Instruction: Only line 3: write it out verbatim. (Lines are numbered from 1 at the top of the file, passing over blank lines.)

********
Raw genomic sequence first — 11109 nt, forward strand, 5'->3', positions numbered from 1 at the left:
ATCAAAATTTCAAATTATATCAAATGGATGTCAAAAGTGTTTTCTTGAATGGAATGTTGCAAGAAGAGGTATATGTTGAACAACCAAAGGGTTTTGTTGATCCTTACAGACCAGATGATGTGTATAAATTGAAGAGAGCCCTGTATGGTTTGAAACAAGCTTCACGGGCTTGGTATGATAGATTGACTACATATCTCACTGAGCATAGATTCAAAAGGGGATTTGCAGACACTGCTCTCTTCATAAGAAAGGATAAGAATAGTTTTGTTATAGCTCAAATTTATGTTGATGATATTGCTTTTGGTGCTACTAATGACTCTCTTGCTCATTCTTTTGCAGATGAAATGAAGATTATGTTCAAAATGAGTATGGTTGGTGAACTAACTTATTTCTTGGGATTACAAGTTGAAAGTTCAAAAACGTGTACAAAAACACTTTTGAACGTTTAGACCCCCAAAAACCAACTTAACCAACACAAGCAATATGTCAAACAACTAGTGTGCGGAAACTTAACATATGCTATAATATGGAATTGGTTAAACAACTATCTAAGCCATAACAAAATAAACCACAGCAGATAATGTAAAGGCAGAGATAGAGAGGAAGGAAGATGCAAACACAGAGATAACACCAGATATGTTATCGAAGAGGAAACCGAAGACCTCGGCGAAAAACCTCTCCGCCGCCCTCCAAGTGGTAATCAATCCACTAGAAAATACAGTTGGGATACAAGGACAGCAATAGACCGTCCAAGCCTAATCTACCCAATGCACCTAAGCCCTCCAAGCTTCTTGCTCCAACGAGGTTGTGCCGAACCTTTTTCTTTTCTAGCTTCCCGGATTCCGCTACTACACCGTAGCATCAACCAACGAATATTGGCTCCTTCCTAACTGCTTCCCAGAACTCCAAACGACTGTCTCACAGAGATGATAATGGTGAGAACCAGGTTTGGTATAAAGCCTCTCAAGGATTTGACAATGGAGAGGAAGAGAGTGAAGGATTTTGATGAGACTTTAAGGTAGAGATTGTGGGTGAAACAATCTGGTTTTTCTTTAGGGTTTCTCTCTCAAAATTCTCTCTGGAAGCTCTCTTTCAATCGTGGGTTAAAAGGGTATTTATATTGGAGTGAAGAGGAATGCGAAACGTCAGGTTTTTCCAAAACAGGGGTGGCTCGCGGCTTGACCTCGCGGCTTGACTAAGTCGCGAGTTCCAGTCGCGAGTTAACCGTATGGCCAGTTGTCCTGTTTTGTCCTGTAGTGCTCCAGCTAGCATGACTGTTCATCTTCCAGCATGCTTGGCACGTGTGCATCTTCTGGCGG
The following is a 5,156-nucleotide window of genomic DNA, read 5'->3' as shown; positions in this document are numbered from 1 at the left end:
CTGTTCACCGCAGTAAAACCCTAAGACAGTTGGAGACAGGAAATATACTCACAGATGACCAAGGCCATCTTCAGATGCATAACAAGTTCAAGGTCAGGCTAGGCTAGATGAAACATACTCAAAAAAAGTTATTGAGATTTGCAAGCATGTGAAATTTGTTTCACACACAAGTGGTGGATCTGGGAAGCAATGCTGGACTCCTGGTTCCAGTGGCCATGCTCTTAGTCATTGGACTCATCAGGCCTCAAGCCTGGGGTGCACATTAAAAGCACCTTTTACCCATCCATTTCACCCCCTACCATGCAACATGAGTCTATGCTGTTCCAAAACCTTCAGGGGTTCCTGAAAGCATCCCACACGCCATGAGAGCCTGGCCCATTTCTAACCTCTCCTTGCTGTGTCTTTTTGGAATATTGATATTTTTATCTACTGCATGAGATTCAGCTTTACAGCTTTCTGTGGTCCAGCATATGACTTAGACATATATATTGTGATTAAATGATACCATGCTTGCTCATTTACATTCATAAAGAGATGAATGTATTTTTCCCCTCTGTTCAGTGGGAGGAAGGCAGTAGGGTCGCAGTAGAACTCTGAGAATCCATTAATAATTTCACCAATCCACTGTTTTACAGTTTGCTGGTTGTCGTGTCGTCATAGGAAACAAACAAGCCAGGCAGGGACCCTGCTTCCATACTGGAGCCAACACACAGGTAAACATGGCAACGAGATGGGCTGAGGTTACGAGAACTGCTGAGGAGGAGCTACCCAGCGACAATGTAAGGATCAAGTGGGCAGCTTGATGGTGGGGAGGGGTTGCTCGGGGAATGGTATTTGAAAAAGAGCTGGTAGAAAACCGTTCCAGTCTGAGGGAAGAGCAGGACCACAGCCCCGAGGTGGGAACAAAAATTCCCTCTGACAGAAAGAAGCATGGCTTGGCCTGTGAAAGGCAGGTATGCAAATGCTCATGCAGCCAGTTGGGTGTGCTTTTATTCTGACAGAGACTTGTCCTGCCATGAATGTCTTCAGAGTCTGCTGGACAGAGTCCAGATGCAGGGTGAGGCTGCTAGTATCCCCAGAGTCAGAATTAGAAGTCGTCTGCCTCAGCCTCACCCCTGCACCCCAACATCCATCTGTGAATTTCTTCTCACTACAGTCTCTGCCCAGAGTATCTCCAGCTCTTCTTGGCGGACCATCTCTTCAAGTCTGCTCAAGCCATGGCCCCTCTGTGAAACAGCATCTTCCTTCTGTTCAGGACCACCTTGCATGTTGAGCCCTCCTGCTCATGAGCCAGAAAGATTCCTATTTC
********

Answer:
The following is a 5,156-nucleotide window of genomic DNA, read 5'->3' as shown; positions in this document are numbered from 1 at the left end: